Ongoing Virtual Dialogue: Constraints and Opportunities for Fertilizer Use

In 2006, the African Union Special Summit of the Heads of State and Government, adopted the 12-Resolution “Abuja Declaration on Fertilizer for the African Green Revolution”, which aimed to increase Africa’s fertilizer use from the then-average 8kg per hectare to 50kg per hectare by 2015.  According to the International Fertilizer Industry Association, however, average fertilizer use in the region today is still only 12kg of fertilizer per hectare, compared to 150kg per hectare average in Asia.

Fertilizer subsidy programs have grown in importance in recent years, as more and more African governments enact these programs to try to stimulate agricultural productivity. According to a special 2013 issue of Agricultural Economics, since the mid-2000s, ten African countries spent a total of roughly US$1 billion annually on subsidy programs, amounting to 28.6 percent of their public expenditures on agriculture. After looking at the impact of fertilizer subsidy programs on national fertilizer use, the development of commercial input distribution systems, food price levels, and poverty rates, the authors actually conclude that the costs of such programs, at least as they are currently implemented, generally outweigh any benefits.

While subsidy programs were found to increase food production, the authors point out that regional food self-sufficiency in and of itself will not guarantee more stable food prices. As subsidy programs expand food production, governments often face political pressure to support food prices for producers through marketing boards and discretionary trade policies; the combination of ever-changing input subsidy amounts and prices, government price support levels, and trade policies creates major uncertainty regarding production and prices. Such uncertainty contributes to making food markets unstable and prices in the region more volatile.

The study also finds that while fertilizer subsidies can jump-start agricultural growth, that benefit often slows down and becomes ineffective after the first decade. With governments spending so much of their public expenditures on subsidy programs, public funds are often getting diverted from other important, more effective public uses, such as agricultural R&D and rural infrastructure.

In July 2015, a meeting was held in Johannesburg, organized by the African Fertilizer and Agribusiness Partnership (AFAP) and International Food Policy Research Institute (IFPRI), to review progress on fertilizer use in the region to date. Participants represented Ethiopia, Kenya, Mozambique, Malawi, and Nigeria. An introductory presentation on the progress made thus far in implementing the Abuja Declaration on Fertilizers concluded that while several regional economic communities, or RECs, have taken steps to establish successful regional fertilizer markets, several major challenges remain at both the regional and the country levels. The most important of these are a persistent lack of proper infrastructure, particularly ports; weak or non-existent country-level regulations; poorly functioning subsidy programs; and regulations that vary from country to country within the REC. All of these problems lead to inefficient fertilizer supply chains and subsequently higher costs for farmers.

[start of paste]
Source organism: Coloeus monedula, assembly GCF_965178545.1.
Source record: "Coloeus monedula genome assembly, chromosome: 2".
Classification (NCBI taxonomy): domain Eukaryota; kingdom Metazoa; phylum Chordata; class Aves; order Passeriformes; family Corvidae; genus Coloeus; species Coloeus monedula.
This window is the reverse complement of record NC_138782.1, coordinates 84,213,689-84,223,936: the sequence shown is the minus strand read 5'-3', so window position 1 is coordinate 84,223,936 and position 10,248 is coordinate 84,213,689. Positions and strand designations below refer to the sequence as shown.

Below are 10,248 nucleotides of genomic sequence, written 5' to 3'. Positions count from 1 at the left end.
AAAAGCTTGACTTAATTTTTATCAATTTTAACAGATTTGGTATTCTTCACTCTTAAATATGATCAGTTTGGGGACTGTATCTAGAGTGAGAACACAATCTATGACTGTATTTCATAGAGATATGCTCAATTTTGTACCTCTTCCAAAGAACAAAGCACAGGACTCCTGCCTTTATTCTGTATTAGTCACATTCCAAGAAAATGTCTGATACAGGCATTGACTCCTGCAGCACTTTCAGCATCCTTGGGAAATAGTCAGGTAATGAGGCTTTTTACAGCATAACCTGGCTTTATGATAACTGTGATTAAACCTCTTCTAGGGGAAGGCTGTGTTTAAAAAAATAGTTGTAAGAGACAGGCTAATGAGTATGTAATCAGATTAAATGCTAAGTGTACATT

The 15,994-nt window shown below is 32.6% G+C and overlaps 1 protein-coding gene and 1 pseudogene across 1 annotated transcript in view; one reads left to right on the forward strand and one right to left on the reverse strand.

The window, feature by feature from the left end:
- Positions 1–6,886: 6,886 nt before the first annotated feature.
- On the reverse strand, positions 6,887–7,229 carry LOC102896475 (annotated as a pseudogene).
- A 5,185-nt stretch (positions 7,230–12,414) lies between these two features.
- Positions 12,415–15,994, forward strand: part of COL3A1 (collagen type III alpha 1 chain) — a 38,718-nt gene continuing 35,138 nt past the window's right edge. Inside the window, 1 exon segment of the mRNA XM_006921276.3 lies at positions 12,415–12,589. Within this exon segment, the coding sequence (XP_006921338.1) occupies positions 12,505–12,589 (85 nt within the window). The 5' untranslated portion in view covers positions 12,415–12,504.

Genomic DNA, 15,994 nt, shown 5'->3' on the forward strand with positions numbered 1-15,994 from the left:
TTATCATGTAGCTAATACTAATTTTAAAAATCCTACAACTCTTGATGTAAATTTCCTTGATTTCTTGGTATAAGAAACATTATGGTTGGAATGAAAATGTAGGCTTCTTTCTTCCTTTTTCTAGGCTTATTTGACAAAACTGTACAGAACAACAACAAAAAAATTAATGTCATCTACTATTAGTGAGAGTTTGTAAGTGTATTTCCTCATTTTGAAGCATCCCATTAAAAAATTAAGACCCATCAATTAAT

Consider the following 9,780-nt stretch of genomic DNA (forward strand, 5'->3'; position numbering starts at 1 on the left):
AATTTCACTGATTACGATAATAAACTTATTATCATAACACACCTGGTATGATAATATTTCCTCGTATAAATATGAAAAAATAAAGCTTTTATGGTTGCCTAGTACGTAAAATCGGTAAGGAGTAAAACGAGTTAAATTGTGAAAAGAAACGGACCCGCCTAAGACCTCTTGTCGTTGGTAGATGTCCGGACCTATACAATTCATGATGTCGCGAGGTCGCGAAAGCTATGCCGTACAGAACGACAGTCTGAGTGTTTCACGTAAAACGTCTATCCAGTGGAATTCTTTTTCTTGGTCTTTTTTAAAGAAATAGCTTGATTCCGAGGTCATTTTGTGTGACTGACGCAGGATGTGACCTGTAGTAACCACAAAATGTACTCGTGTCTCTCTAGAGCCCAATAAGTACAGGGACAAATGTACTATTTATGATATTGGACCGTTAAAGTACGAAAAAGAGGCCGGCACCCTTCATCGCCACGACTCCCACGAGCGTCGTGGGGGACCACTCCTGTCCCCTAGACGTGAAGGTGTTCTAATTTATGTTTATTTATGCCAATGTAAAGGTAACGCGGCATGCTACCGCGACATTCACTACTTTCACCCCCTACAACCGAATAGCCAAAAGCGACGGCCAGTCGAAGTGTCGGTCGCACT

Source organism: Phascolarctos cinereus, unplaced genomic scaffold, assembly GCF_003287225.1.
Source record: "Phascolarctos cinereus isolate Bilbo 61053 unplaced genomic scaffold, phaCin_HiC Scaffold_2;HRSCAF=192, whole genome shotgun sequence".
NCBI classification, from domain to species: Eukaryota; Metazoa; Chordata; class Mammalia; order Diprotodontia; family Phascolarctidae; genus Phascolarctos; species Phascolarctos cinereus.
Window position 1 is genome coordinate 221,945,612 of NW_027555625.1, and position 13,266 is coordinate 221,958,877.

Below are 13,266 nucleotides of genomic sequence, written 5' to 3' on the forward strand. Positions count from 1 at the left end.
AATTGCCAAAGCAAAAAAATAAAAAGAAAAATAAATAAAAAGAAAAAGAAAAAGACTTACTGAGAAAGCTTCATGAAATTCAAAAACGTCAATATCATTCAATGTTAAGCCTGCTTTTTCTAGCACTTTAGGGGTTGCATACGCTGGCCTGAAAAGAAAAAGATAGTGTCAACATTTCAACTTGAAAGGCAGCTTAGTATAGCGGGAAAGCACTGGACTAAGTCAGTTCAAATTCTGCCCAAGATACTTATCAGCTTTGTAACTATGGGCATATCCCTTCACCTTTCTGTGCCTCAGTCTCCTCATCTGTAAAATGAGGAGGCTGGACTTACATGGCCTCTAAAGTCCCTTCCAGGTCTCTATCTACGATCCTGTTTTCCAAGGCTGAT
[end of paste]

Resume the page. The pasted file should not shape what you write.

July’s meeting resulted in several findings and recommended policy actions:

  • Countries need to document and share their experiences, success stories, and lessons learned so that mistakes can be avoided and best practices replicated. Specifically, cross-country sharing of experiences with subsidy programs should be encouraged.
  • On a related note, there is a desperate need for a properly functioning information-sharing platform. A number of organizations already have useful and current information on the status of fertilizer markets in Africa; for example, FANRPAN has conducted policy studies and impact assessments and has information on subsidy programs from which lessons can be shared and learned regarding the design, implementation, scaling up, and monitoring and evaluation of subsidy programs.  RESAKSS tracks progress on CAADP implementation and gathers information and statistics on fertilizer production, consumption, trade and use in Africa. However, greater investment is needed to pool all of this relevant information together and disseminate it effectively among target countries.
  • Private sector actors need to be educated on existing policies and regulations on fertilizer marketing and distribution; they also need to be included in the development of future policies that will impact the fertilizer market and their business. One way to do so is through the ESAF Platformbeing established by AFAP; this platform can work to remove mistrust between the private and public sector at the national level and encourage private sector participation in policy-making processes.
  • Finally, countries and regional economic communities should explore the possibilities for harmonizing port regulations across the region to avoid exorbitant handling charges.


On December 10, beginning at 12:00pm GMT, the Africa south of the Sahara Food Security Portal will hold a virtual dialogue on the important topic of fertilizer use in Africa. This event will bring together regional experts to engage with online participants in order to share information, discuss progress and constraints, and brainstorm new ideas to address the problem of low and improper fertilizer use.  The finalized list of local experts will be announced in the coming days.

Discussion questions will include:

Any particiation from AGRODEP members would be appreciated.